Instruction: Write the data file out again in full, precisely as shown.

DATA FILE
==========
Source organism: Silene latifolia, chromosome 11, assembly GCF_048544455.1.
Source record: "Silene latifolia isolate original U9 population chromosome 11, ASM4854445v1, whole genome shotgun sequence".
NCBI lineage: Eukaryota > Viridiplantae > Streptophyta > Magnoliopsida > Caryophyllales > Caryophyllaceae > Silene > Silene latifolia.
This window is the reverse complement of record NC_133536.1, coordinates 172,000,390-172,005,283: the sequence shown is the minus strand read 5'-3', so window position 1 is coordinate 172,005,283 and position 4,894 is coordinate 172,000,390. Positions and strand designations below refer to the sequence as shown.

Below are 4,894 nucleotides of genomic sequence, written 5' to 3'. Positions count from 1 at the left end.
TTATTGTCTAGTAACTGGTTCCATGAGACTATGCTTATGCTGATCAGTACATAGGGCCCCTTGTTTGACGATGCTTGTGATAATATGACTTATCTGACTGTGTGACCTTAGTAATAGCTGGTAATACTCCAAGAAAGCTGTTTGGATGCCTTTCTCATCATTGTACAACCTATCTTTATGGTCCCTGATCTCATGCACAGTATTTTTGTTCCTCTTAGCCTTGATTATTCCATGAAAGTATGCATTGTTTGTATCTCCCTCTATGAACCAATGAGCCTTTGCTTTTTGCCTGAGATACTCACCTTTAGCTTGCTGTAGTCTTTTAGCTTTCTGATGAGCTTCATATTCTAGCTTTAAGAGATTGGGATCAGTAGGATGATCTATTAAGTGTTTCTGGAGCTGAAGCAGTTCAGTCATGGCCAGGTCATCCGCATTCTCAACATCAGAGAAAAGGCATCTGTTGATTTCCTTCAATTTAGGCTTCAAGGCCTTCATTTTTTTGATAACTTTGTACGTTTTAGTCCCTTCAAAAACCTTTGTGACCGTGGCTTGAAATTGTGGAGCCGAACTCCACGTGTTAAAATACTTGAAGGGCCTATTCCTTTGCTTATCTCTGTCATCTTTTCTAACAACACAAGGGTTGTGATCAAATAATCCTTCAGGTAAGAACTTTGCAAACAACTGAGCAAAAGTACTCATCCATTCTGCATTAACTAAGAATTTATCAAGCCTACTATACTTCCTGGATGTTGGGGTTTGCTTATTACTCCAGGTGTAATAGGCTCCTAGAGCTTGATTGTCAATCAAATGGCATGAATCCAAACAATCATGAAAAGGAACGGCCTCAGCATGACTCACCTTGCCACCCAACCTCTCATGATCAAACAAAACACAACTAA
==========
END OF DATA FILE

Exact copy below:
Source organism: Silene latifolia, chromosome 11, assembly GCF_048544455.1.
Source record: "Silene latifolia isolate original U9 population chromosome 11, ASM4854445v1, whole genome shotgun sequence".
NCBI lineage: Eukaryota > Viridiplantae > Streptophyta > Magnoliopsida > Caryophyllales > Caryophyllaceae > Silene > Silene latifolia.
This window is the reverse complement of record NC_133536.1, coordinates 172,000,390-172,005,283: the sequence shown is the minus strand read 5'-3', so window position 1 is coordinate 172,005,283 and position 4,894 is coordinate 172,000,390. Positions and strand designations below refer to the sequence as shown.

Below are 4,894 nucleotides of genomic sequence, written 5' to 3'. Positions count from 1 at the left end.
TTATTGTCTAGTAACTGGTTCCATGAGACTATGCTTATGCTGATCAGTACATAGGGCCCCTTGTTTGACGATGCTTGTGATAATATGACTTATCTGACTGTGTGACCTTAGTAATAGCTGGTAATACTCCAAGAAAGCTGTTTGGATGCCTTTCTCATCATTGTACAACCTATCTTTATGGTCCCTGATCTCATGCACAGTATTTTTGTTCCTCTTAGCCTTGATTATTCCATGAAAGTATGCATTGTTTGTATCTCCCTCTATGAACCAATGAGCCTTTGCTTTTTGCCTGAGATACTCACCTTTAGCTTGCTGTAGTCTTTTAGCTTTCTGATGAGCTTCATATTCTAGCTTTAAGAGATTGGGATCAGTAGGATGATCTATTAAGTGTTTCTGGAGCTGAAGCAGTTCAGTCATGGCCAGGTCATCCGCATTCTCAACATCAGAGAAAAGGCATCTGTTGATTTCCTTCAATTTAGGCTTCAAGGCCTTCATTTTTTTGATAACTTTGTACGTTTTAGTCCCTTCAAAAACCTTTGTGACCGTGGCTTGAAATTGTGGAGCCGAACTCCACGTGTTAAAATACTTGAAGGGCCTATTCCTTTGCTTATCTCTGTCATCTTTTCTAACAACACAAGGGTTGTGATCAAATAATCCTTCAGGTAAGAACTTTGCAAACAACTGAGCAAAAGTACTCATCCATTCTGCATTAACTAAGAATTTATCAAGCCTACTATACTTCCTGGATGTTGGGGTTTGCTTATTACTCCAGGTGTAATAGGCTCCTAGAGCTTGATTGTCAATCAAATGGCATGAATCCAAACAATCATGAAAAGGAACGGCCTCAGCATGACTCACCTTGCCACCCAACCTCTCATGATCAAACAAAACACAACTAA